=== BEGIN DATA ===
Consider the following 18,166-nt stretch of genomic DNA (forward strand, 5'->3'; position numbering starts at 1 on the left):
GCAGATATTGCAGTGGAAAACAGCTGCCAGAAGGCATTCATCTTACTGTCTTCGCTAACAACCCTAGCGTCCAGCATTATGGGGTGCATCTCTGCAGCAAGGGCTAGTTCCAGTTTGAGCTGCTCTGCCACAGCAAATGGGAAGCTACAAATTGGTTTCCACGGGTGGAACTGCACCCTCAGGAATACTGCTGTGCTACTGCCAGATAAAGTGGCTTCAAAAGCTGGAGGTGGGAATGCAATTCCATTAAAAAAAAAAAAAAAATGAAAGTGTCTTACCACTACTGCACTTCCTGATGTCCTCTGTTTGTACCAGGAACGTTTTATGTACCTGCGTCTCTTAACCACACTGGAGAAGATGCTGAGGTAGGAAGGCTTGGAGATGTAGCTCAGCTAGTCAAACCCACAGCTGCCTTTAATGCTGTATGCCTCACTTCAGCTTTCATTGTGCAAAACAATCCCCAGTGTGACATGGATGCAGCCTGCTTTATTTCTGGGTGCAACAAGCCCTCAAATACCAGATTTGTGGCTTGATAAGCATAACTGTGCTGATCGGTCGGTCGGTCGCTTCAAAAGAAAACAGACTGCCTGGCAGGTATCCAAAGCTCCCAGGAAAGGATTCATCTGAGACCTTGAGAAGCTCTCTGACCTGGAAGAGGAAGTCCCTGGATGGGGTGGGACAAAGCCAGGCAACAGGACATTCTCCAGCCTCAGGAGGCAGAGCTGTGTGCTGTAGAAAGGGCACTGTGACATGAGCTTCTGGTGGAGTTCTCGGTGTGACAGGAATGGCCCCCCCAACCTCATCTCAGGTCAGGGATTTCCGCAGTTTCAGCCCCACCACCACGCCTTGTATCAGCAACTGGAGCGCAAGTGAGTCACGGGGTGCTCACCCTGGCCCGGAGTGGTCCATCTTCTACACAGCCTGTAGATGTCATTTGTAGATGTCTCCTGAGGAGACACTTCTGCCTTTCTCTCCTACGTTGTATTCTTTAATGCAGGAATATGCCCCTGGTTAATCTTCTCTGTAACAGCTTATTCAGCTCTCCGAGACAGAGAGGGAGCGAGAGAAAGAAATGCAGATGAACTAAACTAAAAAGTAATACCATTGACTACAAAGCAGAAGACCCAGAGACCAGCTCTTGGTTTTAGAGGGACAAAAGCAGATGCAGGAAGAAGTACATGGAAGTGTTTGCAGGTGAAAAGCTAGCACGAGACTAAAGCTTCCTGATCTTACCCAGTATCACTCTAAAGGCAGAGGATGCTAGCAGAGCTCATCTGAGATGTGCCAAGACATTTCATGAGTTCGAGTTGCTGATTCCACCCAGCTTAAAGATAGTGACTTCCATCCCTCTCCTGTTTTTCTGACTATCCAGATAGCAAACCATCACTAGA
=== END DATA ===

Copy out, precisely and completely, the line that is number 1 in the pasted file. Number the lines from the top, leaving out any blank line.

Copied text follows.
Consider the following 18,166-nt stretch of genomic DNA (forward strand, 5'->3'; position numbering starts at 1 on the left):